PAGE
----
Additional Administration of COVID-19 Doses May Greatly Exceed Initial Volume of Pharmacy Vaccinations
Should boosters or additional doses of vaccine for COVID-19 be available and recommended in the fall and winter of 2021-2022, pharmacies should expect record volumes of vaccine administration and associated health care service delivery opportunities. Unlike the initial COVID-19 vaccination efforts, scarcity of supply for what may become recommended additional doses of COVID-19 vaccinations may not be as pronounced, allowing for more market-based, consumer-driven site-of-service selection for vaccine administration. Testing and referral services will become essential as the Delta (or other) COVID-19 variant(s) cause a predicted late summer and fall outbreak alongside influenza and other infections as stores, events, and schools stay open for face-to-face (air-to-air) interaction.7
Myths About Pharmacy-Administered Vaccinations Persist
Despite these opportunities, some pharmacies remain hesitant to jump into administering COVID-19 vaccinations and providing related services with both feet. Some have sat out the 2021 COVID-19 vaccination effort altogether and many others continue to avoid or otherwise delay providing noninfluenza vaccination services. Unfortunately, many largely unfounded myths linger about pharmacy-administered vaccinations.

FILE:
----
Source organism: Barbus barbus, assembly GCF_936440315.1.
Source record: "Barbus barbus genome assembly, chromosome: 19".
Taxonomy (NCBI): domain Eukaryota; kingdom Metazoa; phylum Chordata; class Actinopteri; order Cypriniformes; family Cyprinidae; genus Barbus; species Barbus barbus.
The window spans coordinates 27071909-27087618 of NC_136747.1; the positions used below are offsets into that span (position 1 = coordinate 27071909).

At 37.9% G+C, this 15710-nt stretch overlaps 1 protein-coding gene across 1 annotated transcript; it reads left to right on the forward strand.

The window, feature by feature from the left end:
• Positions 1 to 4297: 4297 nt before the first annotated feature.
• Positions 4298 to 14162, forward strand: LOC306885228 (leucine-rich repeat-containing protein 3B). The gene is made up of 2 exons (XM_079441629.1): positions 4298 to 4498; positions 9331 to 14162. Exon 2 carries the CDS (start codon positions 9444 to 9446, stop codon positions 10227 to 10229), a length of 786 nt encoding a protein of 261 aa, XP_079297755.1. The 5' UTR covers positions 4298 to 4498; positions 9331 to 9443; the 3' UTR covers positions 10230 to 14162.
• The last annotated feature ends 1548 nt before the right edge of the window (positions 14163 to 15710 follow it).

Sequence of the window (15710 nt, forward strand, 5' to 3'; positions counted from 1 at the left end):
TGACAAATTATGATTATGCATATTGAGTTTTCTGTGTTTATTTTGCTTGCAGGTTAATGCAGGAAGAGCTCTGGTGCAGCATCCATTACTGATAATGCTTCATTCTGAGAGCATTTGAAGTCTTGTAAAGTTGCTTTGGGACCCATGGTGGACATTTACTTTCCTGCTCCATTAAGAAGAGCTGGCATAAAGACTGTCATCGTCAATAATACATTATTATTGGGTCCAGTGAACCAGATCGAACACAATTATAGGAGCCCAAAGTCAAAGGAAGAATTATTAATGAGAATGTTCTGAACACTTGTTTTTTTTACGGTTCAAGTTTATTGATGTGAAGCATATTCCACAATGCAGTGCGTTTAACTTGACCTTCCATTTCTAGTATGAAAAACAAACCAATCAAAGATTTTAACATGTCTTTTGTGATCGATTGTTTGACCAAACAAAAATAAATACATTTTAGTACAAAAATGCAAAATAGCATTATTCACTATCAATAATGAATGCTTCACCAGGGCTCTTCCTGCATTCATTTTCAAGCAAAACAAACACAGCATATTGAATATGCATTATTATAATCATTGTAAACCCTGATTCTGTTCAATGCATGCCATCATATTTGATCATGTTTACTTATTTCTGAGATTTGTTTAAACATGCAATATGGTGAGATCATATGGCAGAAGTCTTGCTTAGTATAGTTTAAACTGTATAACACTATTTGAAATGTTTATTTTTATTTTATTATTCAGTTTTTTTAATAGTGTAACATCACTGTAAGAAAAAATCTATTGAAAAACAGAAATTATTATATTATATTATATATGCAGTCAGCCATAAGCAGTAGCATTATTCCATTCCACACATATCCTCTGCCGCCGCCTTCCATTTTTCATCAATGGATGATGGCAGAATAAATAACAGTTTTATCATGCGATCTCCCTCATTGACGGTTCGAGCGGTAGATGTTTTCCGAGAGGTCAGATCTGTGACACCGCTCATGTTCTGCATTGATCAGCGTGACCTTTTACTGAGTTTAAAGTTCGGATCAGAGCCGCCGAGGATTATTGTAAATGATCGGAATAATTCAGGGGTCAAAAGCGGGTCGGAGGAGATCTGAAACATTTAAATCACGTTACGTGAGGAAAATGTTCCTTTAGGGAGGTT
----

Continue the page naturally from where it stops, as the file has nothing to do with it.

MYTH #1: Most Patients Prefer Other Settings of Care for Vaccinations
Two decades ago, pharmacy-administered vaccines were not widely accepted as mainstream and consumers were largely unaware of or unfamiliar with pharmacies as vaccinators. We now live in a world where pharmacies are viewed as the “go-to” provider for population-based vaccination efforts.8 The public perception of pharmacies as acceptable and even preferred places of service for vaccination has been amplified by COVID-19.5
MYTH #2: Steep Learning Curve for Pharmacy Staff
Providing vaccination services is distinctly different from dispensing pills, yet most staff working in the average pharmacy have grown up with a local pharmacy providing vaccinations. It’s not a service in the abstract for either the public or the pharmacy staff (who also are members of the public at the end of the day). Ample resources now exist online and through continuing education for both influenza and noninfluenza vaccination labeling, protocols, and workflow.9 Once pharmacy staff have received training on influenza vaccinations, it is a relatively small leap to non-influenza vaccinations.
MYTH #3: Large Investment in Staff time
When they have been trained in administration technique, input workflow, and counseling, pharmacy staff can administer vaccinations very efficiently and effectively.
In my experience, most pharmacies scheduled patients